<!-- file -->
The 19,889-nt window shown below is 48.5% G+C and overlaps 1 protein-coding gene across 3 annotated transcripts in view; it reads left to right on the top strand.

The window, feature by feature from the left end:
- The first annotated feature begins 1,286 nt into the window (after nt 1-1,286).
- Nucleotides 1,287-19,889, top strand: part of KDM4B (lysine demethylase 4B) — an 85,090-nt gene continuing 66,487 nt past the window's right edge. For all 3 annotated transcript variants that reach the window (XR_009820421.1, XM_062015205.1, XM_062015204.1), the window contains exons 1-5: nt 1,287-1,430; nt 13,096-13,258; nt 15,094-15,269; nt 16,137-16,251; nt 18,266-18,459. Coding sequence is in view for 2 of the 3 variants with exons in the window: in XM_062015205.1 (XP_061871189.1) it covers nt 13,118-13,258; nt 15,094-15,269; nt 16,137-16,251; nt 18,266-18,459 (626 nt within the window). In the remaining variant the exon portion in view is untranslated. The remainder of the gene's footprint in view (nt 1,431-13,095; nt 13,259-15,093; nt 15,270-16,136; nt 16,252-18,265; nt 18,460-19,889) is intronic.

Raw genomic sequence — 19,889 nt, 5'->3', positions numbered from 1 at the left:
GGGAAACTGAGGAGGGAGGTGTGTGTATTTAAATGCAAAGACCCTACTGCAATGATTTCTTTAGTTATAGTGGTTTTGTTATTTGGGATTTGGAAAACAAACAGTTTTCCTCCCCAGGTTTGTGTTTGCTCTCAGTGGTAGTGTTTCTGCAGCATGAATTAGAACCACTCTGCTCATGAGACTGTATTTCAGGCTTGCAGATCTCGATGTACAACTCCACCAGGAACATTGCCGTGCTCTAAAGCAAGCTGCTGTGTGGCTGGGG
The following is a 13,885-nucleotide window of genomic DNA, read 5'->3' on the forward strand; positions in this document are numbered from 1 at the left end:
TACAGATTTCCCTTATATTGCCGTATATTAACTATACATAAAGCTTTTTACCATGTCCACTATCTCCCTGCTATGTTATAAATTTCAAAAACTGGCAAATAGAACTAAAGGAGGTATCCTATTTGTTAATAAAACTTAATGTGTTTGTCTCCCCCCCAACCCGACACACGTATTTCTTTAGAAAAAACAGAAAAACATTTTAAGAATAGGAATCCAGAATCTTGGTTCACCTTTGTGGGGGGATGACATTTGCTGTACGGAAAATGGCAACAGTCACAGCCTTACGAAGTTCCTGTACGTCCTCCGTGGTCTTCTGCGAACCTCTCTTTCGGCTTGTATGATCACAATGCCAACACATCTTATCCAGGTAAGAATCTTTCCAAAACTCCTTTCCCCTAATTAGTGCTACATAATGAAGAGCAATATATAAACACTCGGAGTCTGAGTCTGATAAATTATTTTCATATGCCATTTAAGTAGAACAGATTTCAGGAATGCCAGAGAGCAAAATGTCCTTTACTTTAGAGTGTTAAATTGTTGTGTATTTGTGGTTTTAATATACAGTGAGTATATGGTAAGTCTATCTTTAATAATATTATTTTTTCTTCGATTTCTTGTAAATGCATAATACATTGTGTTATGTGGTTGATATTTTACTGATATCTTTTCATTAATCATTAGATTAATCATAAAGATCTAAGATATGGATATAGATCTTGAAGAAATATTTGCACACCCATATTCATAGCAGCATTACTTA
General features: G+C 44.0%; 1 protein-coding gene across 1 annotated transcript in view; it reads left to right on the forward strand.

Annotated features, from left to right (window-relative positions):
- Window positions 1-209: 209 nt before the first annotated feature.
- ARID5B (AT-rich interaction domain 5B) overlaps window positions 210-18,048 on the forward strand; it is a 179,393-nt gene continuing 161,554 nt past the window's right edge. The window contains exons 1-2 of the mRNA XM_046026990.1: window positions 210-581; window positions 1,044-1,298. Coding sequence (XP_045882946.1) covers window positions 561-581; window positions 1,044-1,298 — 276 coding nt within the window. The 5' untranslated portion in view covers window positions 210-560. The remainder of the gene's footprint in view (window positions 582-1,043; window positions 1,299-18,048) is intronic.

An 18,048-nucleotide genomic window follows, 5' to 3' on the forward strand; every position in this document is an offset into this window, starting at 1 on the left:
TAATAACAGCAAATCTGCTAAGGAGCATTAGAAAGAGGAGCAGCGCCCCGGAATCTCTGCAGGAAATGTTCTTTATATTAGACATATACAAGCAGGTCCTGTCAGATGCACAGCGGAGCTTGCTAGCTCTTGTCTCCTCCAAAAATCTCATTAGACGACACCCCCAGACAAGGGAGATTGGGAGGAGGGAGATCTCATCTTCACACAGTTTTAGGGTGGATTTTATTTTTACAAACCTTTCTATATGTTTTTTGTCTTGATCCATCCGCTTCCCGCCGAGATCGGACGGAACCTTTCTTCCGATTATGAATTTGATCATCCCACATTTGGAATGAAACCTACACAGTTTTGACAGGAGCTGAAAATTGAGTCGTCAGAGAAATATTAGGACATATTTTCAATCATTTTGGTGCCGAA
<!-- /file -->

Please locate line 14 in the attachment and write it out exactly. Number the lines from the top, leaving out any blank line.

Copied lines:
TAATAACAGCAAATCTGCTAAGGAGCATTAGAAAGAGGAGCAGCGCCCCGGAATCTCTGCAGGAAATGTTCTTTATATTAGACATATACAAGCAGGTCCTGTCAGATGCACAGCGGAGCTTGCTAGCTCTTGTCTCCTCCAAAAATCTCATTAGACGACACCCCCAGACAAGGGAGATTGGGAGGAGGGAGATCTCATCTTCACACAGTTTTAGGGTGGATTTTATTTTTACAAACCTTTCTATATGTTTTTTGTCTTGATCCATCCGCTTCCCGCCGAGATCGGACGGAACCTTTCTTCCGATTATGAATTTGATCATCCCACATTTGGAATGAAACCTACACAGTTTTGACAGGAGCTGAAAATTGAGTCGTCAGAGAAATATTAGGACATATTTTCAATCATTTTGGTGCCGAA